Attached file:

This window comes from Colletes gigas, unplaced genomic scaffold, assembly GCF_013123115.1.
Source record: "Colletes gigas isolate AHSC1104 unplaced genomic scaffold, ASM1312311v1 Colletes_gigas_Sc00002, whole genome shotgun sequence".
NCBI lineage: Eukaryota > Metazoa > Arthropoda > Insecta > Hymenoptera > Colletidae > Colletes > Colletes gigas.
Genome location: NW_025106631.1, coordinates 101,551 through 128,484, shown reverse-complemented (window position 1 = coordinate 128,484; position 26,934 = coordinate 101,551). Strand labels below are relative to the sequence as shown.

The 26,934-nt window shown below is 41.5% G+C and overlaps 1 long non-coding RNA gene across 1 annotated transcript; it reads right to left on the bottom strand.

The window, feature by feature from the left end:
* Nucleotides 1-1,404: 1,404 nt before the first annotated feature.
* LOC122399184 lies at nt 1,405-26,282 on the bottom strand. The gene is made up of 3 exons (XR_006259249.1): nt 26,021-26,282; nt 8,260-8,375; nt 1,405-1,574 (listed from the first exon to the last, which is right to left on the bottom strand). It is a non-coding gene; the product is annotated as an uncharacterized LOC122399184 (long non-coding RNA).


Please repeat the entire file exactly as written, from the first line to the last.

This window comes from Colletes gigas, unplaced genomic scaffold, assembly GCF_013123115.1.
Source record: "Colletes gigas isolate AHSC1104 unplaced genomic scaffold, ASM1312311v1 Colletes_gigas_Sc00002, whole genome shotgun sequence".
NCBI lineage: Eukaryota > Metazoa > Arthropoda > Insecta > Hymenoptera > Colletidae > Colletes > Colletes gigas.
Genome location: NW_025106631.1, coordinates 101,551 through 128,484, shown reverse-complemented (window position 1 = coordinate 128,484; position 26,934 = coordinate 101,551). Strand labels below are relative to the sequence as shown.

The 26,934-nt window shown below is 41.5% G+C and overlaps 1 long non-coding RNA gene across 1 annotated transcript; it reads right to left on the bottom strand.

The window, feature by feature from the left end:
* Nucleotides 1-1,404: 1,404 nt before the first annotated feature.
* LOC122399184 lies at nt 1,405-26,282 on the bottom strand. The gene is made up of 3 exons (XR_006259249.1): nt 26,021-26,282; nt 8,260-8,375; nt 1,405-1,574 (listed from the first exon to the last, which is right to left on the bottom strand). It is a non-coding gene; the product is annotated as an uncharacterized LOC122399184 (long non-coding RNA).